Authors: Meimei Lin*, Georgia Southern University
Topics: Human-Environment Geography, Spatial Analysis & Modeling, Environmental Science
Keywords: COVID-19, night light radiance, air quality, spatiotemporal analysis
Session Type: Virtual Paper
Start / End Time: 9:35 AM / 10:50 AM
Room: Virtual 7
Presentation File: No File Uploaded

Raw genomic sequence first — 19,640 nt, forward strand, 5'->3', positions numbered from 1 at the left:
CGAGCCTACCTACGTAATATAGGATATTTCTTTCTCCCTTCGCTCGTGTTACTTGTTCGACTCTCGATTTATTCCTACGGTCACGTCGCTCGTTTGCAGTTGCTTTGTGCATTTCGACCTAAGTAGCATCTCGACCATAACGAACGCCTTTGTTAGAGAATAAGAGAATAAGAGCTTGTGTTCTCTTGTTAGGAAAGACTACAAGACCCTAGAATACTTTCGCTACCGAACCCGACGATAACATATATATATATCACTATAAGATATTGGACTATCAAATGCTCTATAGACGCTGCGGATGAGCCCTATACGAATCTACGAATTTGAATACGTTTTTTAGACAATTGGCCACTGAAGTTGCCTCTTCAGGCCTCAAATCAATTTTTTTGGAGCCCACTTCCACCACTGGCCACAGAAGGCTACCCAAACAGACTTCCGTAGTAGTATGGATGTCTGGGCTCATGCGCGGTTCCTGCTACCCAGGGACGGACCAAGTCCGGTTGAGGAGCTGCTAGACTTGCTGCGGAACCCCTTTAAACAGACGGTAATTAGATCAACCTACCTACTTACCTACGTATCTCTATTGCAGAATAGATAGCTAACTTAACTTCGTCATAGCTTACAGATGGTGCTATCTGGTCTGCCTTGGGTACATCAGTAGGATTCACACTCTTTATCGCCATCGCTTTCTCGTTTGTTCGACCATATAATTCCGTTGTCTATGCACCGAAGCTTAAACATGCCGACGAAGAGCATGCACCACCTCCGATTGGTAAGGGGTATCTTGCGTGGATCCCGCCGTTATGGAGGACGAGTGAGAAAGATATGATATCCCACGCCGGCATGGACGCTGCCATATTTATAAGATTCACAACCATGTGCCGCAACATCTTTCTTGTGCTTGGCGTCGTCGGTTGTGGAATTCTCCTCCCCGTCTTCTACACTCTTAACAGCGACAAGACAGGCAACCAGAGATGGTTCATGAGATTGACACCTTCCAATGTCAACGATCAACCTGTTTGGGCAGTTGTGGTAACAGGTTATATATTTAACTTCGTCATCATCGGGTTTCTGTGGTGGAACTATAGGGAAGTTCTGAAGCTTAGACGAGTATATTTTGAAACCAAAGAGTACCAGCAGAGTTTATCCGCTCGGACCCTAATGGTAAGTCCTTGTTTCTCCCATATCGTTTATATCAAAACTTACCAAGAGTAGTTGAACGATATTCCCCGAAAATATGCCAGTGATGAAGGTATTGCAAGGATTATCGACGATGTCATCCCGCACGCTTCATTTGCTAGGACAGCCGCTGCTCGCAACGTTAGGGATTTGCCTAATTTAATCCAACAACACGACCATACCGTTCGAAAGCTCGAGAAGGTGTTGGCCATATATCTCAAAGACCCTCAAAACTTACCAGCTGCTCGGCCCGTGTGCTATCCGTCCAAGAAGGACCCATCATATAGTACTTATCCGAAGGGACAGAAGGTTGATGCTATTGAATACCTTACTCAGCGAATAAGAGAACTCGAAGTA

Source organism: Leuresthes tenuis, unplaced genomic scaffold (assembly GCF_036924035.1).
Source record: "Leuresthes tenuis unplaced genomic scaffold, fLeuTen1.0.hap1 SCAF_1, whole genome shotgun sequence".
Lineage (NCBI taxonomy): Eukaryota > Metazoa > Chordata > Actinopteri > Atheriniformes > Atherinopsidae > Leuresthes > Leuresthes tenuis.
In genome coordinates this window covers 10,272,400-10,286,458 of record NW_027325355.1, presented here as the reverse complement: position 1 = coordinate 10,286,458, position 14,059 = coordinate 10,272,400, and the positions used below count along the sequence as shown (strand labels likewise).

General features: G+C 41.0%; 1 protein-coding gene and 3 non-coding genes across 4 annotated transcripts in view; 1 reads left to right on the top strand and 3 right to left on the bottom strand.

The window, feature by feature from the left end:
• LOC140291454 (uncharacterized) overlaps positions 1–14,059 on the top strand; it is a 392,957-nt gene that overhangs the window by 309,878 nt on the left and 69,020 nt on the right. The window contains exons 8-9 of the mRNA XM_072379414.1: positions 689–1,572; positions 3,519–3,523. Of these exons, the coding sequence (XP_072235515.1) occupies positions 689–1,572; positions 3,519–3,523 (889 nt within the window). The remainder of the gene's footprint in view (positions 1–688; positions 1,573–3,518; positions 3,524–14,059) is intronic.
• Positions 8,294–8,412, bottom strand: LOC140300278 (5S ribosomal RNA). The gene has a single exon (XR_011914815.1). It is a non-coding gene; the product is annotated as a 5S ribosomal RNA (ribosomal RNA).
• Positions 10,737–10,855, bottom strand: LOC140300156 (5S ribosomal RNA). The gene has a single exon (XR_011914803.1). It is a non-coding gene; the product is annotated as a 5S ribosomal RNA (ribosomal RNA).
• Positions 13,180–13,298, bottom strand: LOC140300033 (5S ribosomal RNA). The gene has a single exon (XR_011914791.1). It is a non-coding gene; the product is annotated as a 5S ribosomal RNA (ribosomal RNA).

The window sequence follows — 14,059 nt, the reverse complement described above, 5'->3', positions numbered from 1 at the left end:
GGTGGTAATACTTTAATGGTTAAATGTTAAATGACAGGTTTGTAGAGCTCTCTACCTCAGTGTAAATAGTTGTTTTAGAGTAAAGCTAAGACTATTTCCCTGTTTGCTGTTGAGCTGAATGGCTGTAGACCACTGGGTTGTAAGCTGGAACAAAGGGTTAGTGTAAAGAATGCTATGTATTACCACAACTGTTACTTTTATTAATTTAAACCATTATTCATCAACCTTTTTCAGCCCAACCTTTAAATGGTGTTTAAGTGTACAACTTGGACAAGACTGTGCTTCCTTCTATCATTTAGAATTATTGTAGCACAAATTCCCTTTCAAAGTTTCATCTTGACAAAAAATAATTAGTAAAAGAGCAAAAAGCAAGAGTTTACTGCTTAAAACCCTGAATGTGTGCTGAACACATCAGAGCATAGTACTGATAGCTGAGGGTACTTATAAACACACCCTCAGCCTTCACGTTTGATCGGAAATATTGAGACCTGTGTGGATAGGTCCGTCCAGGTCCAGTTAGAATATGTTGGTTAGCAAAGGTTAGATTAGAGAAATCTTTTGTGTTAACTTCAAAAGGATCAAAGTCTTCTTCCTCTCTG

The 2019 coronavirus disease (COVID-19) pandemic has drastically affected global economies, environments, and people’s daily lives since its first outbreak in Wuhan, China in late January this year. US has been disproportionately affected by the pandemic. Due to its contagious nature, mitigation and containment measures such as “lockdown” and social distancing have been implemented to varying degrees across the world to help control the spread of COVID-19. As a result, there are drastic changes occurring in people’s surrounding environments and daily activities. However, it is still not clear how was the environment impacted across different stages (i.e., before, during, and after) of the lockdown in the US, especially given that state-level lockdown and reopening policies varied widely across the US. Here I combined both nighttime light average radiance and air quality data to track and analyze the spatiotemporal patterns of COVID-19 impacts in the US before, during, and after lockdown. Results can provide a practical basis for economic reopening and planning.